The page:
4. Sustainable perspectives: How expansive are the space-times of green living?
In this last exercise, we further explore the issue of the relative “smallness” of the sustainable home as a space for action on the environment. That is, we are interested in the “scope” of sustainable homes8, the question of how expansive the range of issues they open up is. We would like to find out whether “sustainable living” is primarily oriented towards the immediate context of everyday living, or whether it also involves reference to, consideration of, or even intervention in, wider technological, social and political spaces that lie well beyond it.
In taking up this question of the “spatio-temporal” coordinates of the green home, we find inspiration in a diagram that featured in the Limits to Growth (1972) report9, the famous global environmental assessment that brought the environmental crisis into public view around the world, now more than three decades ago.
Figure 5. Human perspectives (Limits to Growth, 1972)
This classic figure plots human concerns across time and space, moving from more immediate to distant times and spaces. It locates the majority of people's concerns in the here and now, and as such it passes a rather bleak verdict on the public's capacity for sustainability (i.e. its ability to take into consideration the consequences of present activities that are distant in time and space).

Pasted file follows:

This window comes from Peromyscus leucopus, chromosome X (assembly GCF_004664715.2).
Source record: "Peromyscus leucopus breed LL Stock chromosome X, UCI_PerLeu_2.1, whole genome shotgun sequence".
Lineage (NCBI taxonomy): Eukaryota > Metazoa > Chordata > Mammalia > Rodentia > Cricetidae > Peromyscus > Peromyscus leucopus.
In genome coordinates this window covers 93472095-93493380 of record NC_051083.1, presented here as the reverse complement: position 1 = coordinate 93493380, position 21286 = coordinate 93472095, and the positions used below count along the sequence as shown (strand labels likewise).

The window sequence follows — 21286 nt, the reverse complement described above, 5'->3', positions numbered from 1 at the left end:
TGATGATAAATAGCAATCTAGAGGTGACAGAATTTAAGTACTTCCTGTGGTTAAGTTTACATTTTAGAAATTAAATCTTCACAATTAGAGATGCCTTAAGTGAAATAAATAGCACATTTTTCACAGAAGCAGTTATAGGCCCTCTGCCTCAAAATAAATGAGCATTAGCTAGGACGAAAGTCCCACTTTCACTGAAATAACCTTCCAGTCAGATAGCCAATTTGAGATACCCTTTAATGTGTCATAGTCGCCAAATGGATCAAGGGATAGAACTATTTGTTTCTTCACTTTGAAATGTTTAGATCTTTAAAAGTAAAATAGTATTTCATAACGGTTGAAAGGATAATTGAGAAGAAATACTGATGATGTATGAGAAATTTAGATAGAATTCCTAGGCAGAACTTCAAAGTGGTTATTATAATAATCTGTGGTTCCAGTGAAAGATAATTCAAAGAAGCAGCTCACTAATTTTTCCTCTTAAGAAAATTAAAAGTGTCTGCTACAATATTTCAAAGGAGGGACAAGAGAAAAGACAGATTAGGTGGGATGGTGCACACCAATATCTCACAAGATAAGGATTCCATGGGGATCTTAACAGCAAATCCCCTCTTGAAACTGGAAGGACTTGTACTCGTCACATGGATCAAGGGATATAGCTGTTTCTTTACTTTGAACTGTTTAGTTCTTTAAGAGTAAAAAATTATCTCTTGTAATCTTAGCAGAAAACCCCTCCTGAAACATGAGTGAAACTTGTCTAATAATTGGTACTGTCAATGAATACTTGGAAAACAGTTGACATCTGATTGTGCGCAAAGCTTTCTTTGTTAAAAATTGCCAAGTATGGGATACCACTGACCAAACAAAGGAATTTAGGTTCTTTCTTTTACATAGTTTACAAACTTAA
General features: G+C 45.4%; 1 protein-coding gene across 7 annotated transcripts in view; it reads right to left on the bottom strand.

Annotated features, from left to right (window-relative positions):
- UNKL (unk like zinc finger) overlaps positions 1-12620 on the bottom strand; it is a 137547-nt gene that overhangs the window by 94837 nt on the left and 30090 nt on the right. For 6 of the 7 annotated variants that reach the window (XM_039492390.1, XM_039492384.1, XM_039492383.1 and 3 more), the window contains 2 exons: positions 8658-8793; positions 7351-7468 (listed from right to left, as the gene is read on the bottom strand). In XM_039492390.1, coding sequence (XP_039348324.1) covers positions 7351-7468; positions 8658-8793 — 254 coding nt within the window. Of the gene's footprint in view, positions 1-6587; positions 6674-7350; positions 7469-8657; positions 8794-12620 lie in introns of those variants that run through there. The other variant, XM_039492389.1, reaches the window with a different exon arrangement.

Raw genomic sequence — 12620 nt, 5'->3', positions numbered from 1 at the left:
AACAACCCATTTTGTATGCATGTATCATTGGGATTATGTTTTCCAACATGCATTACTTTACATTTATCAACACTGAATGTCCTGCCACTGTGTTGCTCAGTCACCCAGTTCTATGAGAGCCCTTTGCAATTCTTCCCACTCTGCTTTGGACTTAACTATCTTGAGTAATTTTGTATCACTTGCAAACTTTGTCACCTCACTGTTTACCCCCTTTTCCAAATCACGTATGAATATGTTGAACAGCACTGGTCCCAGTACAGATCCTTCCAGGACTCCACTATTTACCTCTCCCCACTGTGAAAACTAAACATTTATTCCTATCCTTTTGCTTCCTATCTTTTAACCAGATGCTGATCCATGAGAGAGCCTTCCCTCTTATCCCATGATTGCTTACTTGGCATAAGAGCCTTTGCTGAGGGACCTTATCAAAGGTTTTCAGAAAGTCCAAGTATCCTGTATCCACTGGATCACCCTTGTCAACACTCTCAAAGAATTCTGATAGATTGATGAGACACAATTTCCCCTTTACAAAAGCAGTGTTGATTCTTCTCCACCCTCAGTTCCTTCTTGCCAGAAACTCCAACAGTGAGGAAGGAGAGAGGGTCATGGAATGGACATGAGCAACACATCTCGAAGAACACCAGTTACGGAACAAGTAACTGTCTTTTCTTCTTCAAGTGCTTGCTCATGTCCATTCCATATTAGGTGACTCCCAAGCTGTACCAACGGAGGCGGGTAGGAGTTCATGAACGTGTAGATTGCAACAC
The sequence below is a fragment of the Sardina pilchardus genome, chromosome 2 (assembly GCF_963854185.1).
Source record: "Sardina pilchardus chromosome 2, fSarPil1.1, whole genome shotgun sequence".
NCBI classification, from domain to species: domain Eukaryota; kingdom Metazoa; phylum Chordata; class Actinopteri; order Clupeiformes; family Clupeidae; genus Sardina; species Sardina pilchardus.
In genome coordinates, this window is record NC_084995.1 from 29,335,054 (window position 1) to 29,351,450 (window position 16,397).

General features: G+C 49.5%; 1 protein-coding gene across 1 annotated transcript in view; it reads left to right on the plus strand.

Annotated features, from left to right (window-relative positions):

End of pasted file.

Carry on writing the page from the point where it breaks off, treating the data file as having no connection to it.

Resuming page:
In analogy with this figure, we ask: What is the spatio-temporal distribution of the concerns expressed in our three green web spheres? Are the more informal and “homey” green home blogs mainly preoccupied with the here and now? Do the green organisations assembled in the green issue network represent more global concerns? Does it even make sense to apply this spatio-temporal grid to these “digital formations”?10
Figures 6 and 7. Green home blog perspectives, and the spatial distribution of the three source sets' categories compared
For this exercise, we focus on the tags and categories that our sources use to organise the information they make available (postings, reports, and so on). We aggregate the tags and categories for each source set, and visualise them using the Tag Cloud Generator. We then proceed to manually attribute spatio-temporal coordinates to these categories: